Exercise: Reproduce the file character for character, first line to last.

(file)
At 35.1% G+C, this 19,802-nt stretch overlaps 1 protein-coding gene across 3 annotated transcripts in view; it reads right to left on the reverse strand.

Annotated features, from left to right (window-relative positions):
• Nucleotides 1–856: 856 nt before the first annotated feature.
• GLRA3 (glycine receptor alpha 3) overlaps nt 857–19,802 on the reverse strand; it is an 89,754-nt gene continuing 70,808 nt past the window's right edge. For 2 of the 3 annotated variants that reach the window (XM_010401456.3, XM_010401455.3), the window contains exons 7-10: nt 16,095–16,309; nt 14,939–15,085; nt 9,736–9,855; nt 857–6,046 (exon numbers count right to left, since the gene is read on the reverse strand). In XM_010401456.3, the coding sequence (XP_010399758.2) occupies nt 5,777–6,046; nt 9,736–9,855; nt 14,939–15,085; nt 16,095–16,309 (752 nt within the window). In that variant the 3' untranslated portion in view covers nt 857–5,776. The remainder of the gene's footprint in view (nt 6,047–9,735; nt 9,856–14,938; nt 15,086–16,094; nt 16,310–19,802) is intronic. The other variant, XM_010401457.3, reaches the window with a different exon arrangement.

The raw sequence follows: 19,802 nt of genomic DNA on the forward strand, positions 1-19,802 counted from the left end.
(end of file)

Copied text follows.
At 35.1% G+C, this 19,802-nt stretch overlaps 1 protein-coding gene across 3 annotated transcripts in view; it reads right to left on the reverse strand.

Annotated features, from left to right (window-relative positions):
• Nucleotides 1–856: 856 nt before the first annotated feature.
• GLRA3 (glycine receptor alpha 3) overlaps nt 857–19,802 on the reverse strand; it is an 89,754-nt gene continuing 70,808 nt past the window's right edge. For 2 of the 3 annotated variants that reach the window (XM_010401456.3, XM_010401455.3), the window contains exons 7-10: nt 16,095–16,309; nt 14,939–15,085; nt 9,736–9,855; nt 857–6,046 (exon numbers count right to left, since the gene is read on the reverse strand). In XM_010401456.3, the coding sequence (XP_010399758.2) occupies nt 5,777–6,046; nt 9,736–9,855; nt 14,939–15,085; nt 16,095–16,309 (752 nt within the window). In that variant the 3' untranslated portion in view covers nt 857–5,776. The remainder of the gene's footprint in view (nt 6,047–9,735; nt 9,856–14,938; nt 15,086–16,094; nt 16,310–19,802) is intronic. The other variant, XM_010401457.3, reaches the window with a different exon arrangement.

The raw sequence follows: 19,802 nt of genomic DNA on the forward strand, positions 1-19,802 counted from the left end.